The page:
By Court Rule 202.15, Law Gaurdians are now known as attorneys for the children to hopefully end many of the misconceptions surrounding the role of “law guardians.”
The role of law guardians, now referred to as the attorney for the child, has since been codified in the Court Rules, 22 NYCRR 7.2. It is reflective of what is found in this article. It was enacted after the findings of the Matrimonial Commission, which were similar to the content of this article, written before the commission’s report, and before the enactment of 22 NYCRR 7.2.
About the author: He is a family law attorney with an office in Jericho, and the former talk radio personality “Mace in your Face.”
FN1 FCA § 241.
FN2 Fargnoli v. Faber (3 Dept. 1984) 105 A.D.2d 523, 481 N.Y.S.2d 784, appeal dismissed 65 N.Y.2d 631, 491 N.Y.S.2d 158, 480 N.E.2d 746, motion to vacate denied 65 N.Y.2d 783, 492 N.Y.S.2d 948, 482 N.E.2d 566.
FN3 Fargnoli v. Faber (3 Dept. 1984) 105 A.D.2d 523, 481 N.Y.S.2d 784, appeal dismissed 65 N.Y.2d 631, 491 N.Y.S.2d 158, 480 N.E.2d 746, motion to vacate denied 65 N.Y.2d 783, 492 N.Y.S.2d 948, 482 N.E.2d 566.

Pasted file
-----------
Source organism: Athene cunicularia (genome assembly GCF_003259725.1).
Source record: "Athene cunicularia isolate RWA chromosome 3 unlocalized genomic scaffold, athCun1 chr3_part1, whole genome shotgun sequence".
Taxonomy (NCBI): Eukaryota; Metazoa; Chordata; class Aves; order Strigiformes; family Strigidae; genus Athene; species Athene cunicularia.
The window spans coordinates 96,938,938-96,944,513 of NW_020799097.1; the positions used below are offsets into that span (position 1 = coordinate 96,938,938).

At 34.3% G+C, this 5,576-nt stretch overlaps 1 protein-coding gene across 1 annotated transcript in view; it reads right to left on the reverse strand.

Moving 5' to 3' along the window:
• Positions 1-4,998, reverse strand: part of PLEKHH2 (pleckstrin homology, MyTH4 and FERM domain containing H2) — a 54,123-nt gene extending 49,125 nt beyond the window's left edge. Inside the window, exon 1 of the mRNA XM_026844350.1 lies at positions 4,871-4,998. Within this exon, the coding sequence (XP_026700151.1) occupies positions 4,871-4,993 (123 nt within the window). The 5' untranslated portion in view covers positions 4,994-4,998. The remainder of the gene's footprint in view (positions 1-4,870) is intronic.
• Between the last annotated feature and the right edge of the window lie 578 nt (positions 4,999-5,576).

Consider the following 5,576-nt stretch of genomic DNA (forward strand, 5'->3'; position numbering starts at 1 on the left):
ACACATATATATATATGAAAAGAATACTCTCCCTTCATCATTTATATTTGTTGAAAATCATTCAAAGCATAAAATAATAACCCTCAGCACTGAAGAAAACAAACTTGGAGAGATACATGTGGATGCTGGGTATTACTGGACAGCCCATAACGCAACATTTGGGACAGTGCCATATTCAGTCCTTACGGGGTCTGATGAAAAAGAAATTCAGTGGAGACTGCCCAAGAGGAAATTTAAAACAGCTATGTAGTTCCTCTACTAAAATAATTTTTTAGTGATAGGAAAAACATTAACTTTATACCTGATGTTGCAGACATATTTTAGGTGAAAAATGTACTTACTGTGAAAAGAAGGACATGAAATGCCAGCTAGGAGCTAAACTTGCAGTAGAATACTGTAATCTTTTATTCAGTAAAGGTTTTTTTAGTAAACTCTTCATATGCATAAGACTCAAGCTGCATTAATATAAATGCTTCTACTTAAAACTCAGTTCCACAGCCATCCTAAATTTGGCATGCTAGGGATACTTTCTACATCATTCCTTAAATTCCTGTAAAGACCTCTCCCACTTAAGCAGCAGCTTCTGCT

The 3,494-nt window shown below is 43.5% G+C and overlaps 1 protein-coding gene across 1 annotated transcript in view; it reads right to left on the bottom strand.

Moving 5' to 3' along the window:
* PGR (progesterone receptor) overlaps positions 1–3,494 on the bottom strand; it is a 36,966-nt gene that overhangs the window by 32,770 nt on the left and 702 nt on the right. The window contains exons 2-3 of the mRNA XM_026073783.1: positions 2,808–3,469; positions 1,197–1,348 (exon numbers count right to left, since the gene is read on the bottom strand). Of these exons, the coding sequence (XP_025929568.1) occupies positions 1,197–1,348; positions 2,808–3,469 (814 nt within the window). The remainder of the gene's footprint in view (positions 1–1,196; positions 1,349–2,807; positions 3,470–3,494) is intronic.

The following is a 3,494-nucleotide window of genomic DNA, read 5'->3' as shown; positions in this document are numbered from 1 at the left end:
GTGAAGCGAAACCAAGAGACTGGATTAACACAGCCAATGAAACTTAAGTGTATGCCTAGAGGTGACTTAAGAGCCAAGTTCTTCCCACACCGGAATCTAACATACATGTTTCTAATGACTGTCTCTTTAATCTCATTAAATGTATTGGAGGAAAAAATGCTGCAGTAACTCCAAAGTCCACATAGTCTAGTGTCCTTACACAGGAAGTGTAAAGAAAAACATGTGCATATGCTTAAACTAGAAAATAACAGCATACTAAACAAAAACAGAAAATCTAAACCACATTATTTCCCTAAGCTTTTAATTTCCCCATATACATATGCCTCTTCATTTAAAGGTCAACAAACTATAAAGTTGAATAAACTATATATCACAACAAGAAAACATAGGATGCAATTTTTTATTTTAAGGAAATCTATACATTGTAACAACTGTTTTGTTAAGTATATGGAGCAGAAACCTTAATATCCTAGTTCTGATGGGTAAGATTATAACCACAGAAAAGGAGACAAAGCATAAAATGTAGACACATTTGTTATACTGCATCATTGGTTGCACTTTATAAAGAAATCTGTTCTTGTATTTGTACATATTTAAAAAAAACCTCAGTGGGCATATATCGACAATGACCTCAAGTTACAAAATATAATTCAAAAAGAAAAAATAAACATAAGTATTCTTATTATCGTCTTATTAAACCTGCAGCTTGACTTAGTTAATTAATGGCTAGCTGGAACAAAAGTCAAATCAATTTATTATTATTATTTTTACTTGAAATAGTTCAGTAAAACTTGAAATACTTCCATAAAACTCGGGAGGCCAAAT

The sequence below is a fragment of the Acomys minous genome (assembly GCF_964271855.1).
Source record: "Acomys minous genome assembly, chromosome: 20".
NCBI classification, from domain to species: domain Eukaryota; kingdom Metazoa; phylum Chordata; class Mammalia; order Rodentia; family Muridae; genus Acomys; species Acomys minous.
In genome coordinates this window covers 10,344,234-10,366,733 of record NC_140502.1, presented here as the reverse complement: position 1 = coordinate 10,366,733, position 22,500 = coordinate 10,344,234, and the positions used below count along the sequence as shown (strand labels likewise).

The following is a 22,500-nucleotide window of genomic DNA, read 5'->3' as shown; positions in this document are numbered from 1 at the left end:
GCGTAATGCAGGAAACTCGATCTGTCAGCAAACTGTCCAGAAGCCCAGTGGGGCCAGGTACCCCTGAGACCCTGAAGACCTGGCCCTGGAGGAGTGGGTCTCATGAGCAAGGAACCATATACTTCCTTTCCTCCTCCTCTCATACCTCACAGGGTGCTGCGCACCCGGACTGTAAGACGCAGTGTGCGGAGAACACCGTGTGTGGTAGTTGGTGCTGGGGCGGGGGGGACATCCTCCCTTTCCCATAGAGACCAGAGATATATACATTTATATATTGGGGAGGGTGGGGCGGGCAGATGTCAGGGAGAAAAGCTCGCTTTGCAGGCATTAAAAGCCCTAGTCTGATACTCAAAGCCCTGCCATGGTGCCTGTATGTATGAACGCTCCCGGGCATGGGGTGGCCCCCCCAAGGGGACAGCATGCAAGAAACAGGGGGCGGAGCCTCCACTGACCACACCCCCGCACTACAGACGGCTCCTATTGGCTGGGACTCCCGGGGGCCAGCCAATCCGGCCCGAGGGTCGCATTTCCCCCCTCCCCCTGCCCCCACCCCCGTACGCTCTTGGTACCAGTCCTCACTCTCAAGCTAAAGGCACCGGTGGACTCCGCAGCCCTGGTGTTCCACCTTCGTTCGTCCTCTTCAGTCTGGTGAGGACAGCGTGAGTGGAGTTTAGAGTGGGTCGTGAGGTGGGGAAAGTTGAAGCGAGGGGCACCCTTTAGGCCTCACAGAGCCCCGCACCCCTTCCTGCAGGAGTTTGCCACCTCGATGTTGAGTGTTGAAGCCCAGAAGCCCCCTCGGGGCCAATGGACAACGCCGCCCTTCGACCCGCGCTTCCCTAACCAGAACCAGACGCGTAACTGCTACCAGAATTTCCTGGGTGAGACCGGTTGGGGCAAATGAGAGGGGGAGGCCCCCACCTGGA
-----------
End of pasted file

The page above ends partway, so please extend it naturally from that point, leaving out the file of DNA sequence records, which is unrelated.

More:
FN4 Albanese v. Lee, 272 A.D.2d 81, 707 N.Y.S.2d 171 (1st Dept. 2000).
FN5 P. v. P., NYLJ 11/10/92, p. 29, col. 3 (Kings Sup., Rigler, J.).
FN6 B.A. v. L.A., 196 Misc.2d 86, 761 N.Y.S.2d 805 (Fam. Ct. Rockland Co. 2003).
FN7 Matter of Carballeira v. Shumway, 273 A.D.2d 753, 710 N.Y.S.2d 149.
FN8 Keisic v. Keisic, 162 Misc.2d 521, 618 N.Y.S.2d 166 (Erie Supreme, 1994).
FN9 Reed v. Reed,189 Misc.2d 734, 734 N.Y.S.2d 806 (N.Y.Sup.,2001).
FN10 Cobb v. Cobb, 4 A.D.2d 747, 771 N.Y.S.2d 476 (4th Dept., 2004); Weiglhofer v. Weiglhofer, 1 A.D.3d 786, 766 N.Y.S.2d 727 (3rd Dept. 2003); Matter of Rueckert v. Reilly, 282 A.D.2d 608, 609 ; Reed v. Reed, 189 Misc.2d 734, 737 ; New York State Bar Association Committee on Children and the Law, Law Guardian Representation Standards, Vol. 11, Standard B-6, at 30-31 [Nov. 1999]. [766 N.Y.S.2d 727, 729, ft. 1].